Much ink has been spilled on just how fast the Kansas City Chiefs offense is, with the likes of Tyreek Hill, Mecole Hardman and Damien Williams blazing across the grass.

But the San Francisco 49ers are no slouch in the speed department either, which could be an advantage for them, especially if they get out to an early lead.

Since being named head coach in 2017, Kyle Shanahan has used motion/shift offensive sets more than anyone else in the NFL.


That's ramped up in 2019, as the team has become a dominant running team thanks to the emergence of RB Raheem Mostert, RB Matt Breida and the acquisition of RB Tevin Coleman. In the regular season, the 49ers averaged 144.1 yards per game on the ground, good for second in the league and have outpaced every other team in the 2019 plays, averaging a  whopping 235.5 rushing yards per game.

That's by and large because of the 49ers team speed, in particular Mostert, Breida and Coleman, who are among the league's fastest ball carriers, according to NFL Next Gen Stats. Breida reached a whopping 22.83 mph in Week 5 on an 83-yard rushing touchdown, the fastest measured time in the NFL this season.

Though Coleman and Mostert were not on the list of fastest 20 ball carriers in the regular season, they did appear in the individual weeks several times — 3 for Coleman and 6 for Mostert, including a 3-yard run where he reached 21.03 mph in Week 1. (Other 49ers to appear on the weekly fastest ball carrier lists include WR Richie James, TE George Kittle and RB Jeff Wilson).

Three yards is usually followed by a cloud of dust, but to reach world-class sprinter speed in such a short distance shows Mostert's incredible burst, something the Chiefs will have trouble containing, especially if he gets to the edge.

San Francisco 49ers running back Raheem Mostert celebrates after the NFL NFC Championship football game against the Green Bay Packers Sunday, Jan. 19, 2020, in Santa Clara, Calif. The 49ers won 37-20 to advance to Super Bowl 54 against the Kansas City Chiefs. (AP Photo/Tony Avelar)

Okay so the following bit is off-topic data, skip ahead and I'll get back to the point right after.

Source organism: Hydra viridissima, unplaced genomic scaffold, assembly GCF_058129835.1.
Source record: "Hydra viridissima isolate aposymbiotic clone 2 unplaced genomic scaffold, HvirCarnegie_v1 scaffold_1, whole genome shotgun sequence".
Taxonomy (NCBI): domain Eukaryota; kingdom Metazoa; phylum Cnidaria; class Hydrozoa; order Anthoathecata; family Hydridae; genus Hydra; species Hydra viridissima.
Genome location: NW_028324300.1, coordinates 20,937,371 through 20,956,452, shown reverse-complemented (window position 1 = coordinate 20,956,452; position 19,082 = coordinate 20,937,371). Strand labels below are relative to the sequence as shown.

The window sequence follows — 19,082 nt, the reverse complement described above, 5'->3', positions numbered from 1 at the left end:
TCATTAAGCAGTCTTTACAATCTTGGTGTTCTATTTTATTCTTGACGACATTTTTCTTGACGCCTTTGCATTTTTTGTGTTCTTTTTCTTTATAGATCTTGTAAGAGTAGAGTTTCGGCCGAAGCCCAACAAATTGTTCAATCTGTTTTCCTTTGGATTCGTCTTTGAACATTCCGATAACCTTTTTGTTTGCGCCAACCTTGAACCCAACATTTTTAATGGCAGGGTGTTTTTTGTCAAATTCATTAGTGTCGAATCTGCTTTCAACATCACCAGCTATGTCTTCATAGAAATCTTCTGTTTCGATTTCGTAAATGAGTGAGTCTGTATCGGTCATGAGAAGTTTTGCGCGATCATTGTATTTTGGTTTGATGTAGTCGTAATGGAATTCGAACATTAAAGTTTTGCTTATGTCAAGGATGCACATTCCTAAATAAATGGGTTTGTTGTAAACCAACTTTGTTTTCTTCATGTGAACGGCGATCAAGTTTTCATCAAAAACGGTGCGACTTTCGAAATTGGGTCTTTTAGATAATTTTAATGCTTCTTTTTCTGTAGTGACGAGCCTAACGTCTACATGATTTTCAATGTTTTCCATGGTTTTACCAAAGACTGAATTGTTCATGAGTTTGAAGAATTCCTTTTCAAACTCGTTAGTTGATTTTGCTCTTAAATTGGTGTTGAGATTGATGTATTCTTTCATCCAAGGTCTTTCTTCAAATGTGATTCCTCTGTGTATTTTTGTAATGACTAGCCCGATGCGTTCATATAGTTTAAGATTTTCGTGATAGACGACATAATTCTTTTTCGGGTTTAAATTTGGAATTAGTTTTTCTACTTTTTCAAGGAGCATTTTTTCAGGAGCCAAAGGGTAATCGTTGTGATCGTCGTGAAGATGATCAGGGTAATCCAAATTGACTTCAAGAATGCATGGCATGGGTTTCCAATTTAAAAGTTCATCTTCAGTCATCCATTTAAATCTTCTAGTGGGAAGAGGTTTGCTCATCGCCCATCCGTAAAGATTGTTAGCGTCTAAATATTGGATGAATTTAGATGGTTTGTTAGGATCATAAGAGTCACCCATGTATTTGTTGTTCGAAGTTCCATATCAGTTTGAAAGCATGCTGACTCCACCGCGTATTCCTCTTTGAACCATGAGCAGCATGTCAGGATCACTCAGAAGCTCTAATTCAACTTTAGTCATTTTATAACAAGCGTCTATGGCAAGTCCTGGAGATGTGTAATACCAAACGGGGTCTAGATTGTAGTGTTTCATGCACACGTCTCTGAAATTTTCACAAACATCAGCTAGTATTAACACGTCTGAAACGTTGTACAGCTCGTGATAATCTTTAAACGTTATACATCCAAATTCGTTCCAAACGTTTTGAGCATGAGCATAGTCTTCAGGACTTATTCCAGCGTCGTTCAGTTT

The Chiefs have gotten better on run defense as the season has gone along, starting in Week 11, according to stats compiled by ESPN. In the postseason, they've been downright stingy, allowing just 94 and 85 yards in the two games, due in large part to LB Damien Wilson.


When Wilson is on the field, the Chiefs allow 4.6 yards per carry, according to Next Gen Stats. Without him, the average goes to a whopping 6 yards per carry.

With the 49ers running so much out of the I-formation, having Wilson's presence on the field will be key to trying to stop the vaunted 49ers ground attack.

Unfortunately for the Chiefs, that's where the chess match between Shanahan and Kansas City's defensive coordinator Steve Spagnuolo takes a turn.

Built like a running back, WR Deebo Samuel has become a jack-of-all-trades for Shanahan as the motion and shift offensive sets are likely to play a larger role. The rookie from the University of South Carolina caught 57 balls for 802 yards in his rookie year, but it's his prowess and speed running the ball (14 carries in the regular season for 159 yards) that may give the 49ers an advantage.

San Francisco 49ers wide receiver Deebo Samuel, top, catches a pass over Dallas Cowboys cornerback Michael Jackson during the second half of an NFL preseason football game in Santa Clara, Calif., Saturday, Aug. 10, 2019. The rookie receiver paid a $3,700 restaurant tab Wednesday after going out with his unit for dinner. (AP Photo/Josie Lepe)

Samuel was on the top 20 fastest ball carrier lists in Week 2 (twice), Week 12, Week and Week 16, including four times over 20 mph and twice over 21 mph, according to Next Gen Stats.

If the 49ers are able to get up early on the Chiefs and utilize their offensive speed on a variety of different running plays, it could be Shanahan hoisting the 49ers sixth Super Bowl trophy rather than the Chiefs raising their second.